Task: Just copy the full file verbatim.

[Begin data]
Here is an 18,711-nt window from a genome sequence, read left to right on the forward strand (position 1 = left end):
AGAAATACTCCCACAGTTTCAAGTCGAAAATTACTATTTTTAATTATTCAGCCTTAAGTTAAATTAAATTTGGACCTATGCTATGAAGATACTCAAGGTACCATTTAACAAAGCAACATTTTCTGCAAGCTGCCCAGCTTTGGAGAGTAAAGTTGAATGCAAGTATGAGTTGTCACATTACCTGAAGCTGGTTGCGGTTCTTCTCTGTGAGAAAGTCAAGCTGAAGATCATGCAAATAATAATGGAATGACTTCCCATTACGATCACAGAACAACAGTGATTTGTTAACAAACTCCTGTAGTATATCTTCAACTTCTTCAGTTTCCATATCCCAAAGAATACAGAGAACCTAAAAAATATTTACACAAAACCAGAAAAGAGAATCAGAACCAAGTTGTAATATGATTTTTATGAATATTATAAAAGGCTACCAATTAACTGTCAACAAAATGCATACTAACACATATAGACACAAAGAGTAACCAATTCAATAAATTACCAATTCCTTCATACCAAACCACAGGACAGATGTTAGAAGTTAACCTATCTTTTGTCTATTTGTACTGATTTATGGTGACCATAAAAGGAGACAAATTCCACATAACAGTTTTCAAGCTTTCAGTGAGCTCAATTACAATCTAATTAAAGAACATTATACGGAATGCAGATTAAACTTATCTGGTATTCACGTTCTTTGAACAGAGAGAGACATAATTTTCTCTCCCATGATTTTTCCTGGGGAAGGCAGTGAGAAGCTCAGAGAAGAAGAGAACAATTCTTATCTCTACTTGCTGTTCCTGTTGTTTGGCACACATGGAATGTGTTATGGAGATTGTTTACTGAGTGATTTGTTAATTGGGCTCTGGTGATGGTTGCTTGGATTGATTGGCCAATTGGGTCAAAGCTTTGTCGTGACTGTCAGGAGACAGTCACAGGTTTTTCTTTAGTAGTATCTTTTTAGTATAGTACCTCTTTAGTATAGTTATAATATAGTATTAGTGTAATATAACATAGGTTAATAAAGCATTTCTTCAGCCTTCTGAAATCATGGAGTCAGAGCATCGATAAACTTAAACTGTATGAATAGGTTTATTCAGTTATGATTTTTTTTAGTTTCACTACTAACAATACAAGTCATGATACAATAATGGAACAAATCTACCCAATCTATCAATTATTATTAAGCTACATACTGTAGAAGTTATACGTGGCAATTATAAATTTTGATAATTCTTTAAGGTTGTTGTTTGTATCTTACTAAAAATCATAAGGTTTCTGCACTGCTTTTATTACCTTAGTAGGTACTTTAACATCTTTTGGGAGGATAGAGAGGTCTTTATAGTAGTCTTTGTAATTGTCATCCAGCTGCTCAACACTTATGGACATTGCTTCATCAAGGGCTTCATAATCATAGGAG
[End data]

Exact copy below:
Here is an 18,711-nt window from a genome sequence, read left to right on the forward strand (position 1 = left end):
AGAAATACTCCCACAGTTTCAAGTCGAAAATTACTATTTTTAATTATTCAGCCTTAAGTTAAATTAAATTTGGACCTATGCTATGAAGATACTCAAGGTACCATTTAACAAAGCAACATTTTCTGCAAGCTGCCCAGCTTTGGAGAGTAAAGTTGAATGCAAGTATGAGTTGTCACATTACCTGAAGCTGGTTGCGGTTCTTCTCTGTGAGAAAGTCAAGCTGAAGATCATGCAAATAATAATGGAATGACTTCCCATTACGATCACAGAACAACAGTGATTTGTTAACAAACTCCTGTAGTATATCTTCAACTTCTTCAGTTTCCATATCCCAAAGAATACAGAGAACCTAAAAAATATTTACACAAAACCAGAAAAGAGAATCAGAACCAAGTTGTAATATGATTTTTATGAATATTATAAAAGGCTACCAATTAACTGTCAACAAAATGCATACTAACACATATAGACACAAAGAGTAACCAATTCAATAAATTACCAATTCCTTCATACCAAACCACAGGACAGATGTTAGAAGTTAACCTATCTTTTGTCTATTTGTACTGATTTATGGTGACCATAAAAGGAGACAAATTCCACATAACAGTTTTCAAGCTTTCAGTGAGCTCAATTACAATCTAATTAAAGAACATTATACGGAATGCAGATTAAACTTATCTGGTATTCACGTTCTTTGAACAGAGAGAGACATAATTTTCTCTCCCATGATTTTTCCTGGGGAAGGCAGTGAGAAGCTCAGAGAAGAAGAGAACAATTCTTATCTCTACTTGCTGTTCCTGTTGTTTGGCACACATGGAATGTGTTATGGAGATTGTTTACTGAGTGATTTGTTAATTGGGCTCTGGTGATGGTTGCTTGGATTGATTGGCCAATTGGGTCAAAGCTTTGTCGTGACTGTCAGGAGACAGTCACAGGTTTTTCTTTAGTAGTATCTTTTTAGTATAGTACCTCTTTAGTATAGTTATAATATAGTATTAGTGTAATATAACATAGGTTAATAAAGCATTTCTTCAGCCTTCTGAAATCATGGAGTCAGAGCATCGATAAACTTAAACTGTATGAATAGGTTTATTCAGTTATGATTTTTTTTAGTTTCACTACTAACAATACAAGTCATGATACAATAATGGAACAAATCTACCCAATCTATCAATTATTATTAAGCTACATACTGTAGAAGTTATACGTGGCAATTATAAATTTTGATAATTCTTTAAGGTTGTTGTTTGTATCTTACTAAAAATCATAAGGTTTCTGCACTGCTTTTATTACCTTAGTAGGTACTTTAACATCTTTTGGGAGGATAGAGAGGTCTTTATAGTAGTCTTTGTAATTGTCATCCAGCTGCTCAACACTTATGGACATTGCTTCATCAAGGGCTTCATAATCATAGGAG